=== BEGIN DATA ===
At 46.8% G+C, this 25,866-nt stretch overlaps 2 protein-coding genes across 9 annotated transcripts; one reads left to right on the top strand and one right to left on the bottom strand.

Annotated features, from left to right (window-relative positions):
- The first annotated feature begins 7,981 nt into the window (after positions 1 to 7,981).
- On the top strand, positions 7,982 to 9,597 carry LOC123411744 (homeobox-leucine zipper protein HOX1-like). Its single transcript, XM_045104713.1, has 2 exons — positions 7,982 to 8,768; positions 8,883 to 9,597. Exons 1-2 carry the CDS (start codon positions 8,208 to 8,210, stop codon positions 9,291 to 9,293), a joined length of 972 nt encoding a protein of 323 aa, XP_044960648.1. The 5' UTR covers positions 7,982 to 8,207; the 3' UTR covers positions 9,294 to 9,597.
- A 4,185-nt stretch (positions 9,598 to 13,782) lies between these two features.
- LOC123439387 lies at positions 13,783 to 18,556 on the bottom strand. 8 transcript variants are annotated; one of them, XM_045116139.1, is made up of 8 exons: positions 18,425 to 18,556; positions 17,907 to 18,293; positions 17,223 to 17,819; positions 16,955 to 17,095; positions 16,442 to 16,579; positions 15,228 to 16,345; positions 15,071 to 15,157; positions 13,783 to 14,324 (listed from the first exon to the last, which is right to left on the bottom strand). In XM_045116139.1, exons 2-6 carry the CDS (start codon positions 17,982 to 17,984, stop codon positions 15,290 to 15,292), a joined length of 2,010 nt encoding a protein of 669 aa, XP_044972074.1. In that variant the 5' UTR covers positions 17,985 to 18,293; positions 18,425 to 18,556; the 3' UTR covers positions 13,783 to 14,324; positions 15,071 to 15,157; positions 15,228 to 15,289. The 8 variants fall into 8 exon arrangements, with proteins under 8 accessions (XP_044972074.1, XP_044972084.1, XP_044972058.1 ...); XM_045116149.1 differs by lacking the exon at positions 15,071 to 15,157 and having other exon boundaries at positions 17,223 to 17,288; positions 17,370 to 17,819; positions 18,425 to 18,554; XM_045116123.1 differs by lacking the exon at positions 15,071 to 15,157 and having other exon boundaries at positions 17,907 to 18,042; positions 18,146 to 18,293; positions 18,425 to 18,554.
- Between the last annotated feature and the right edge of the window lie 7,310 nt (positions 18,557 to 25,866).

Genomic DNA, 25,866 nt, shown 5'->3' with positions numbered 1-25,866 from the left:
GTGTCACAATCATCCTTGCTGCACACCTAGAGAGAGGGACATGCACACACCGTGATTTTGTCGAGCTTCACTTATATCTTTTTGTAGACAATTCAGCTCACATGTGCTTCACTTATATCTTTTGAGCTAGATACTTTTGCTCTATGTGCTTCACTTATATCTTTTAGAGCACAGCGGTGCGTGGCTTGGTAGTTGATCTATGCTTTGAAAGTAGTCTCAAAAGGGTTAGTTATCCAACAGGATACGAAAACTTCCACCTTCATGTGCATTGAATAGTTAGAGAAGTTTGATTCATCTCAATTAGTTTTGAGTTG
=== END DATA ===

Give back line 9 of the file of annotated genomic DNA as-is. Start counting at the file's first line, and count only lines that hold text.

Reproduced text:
GTGTCACAATCATCCTTGCTGCACACCTAGAGAGAGGGACATGCACACACCGTGATTTTGTCGAGCTTCACTTATATCTTTTTGTAGACAATTCAGCTCACATGTGCTTCACTTATATCTTTTGAGCTAGATACTTTTGCTCTATGTGCTTCACTTATATCTTTTAGAGCACAGCGGTGCGTGGCTTGGTAGTTGATCTATGCTTTGAAAGTAGTCTCAAAAGGGTTAGTTATCCAACAGGATACGAAAACTTCCACCTTCATGTGCATTGAATAGTTAGAGAAGTTTGATTCATCTCAATTAGTTTTGAGTTG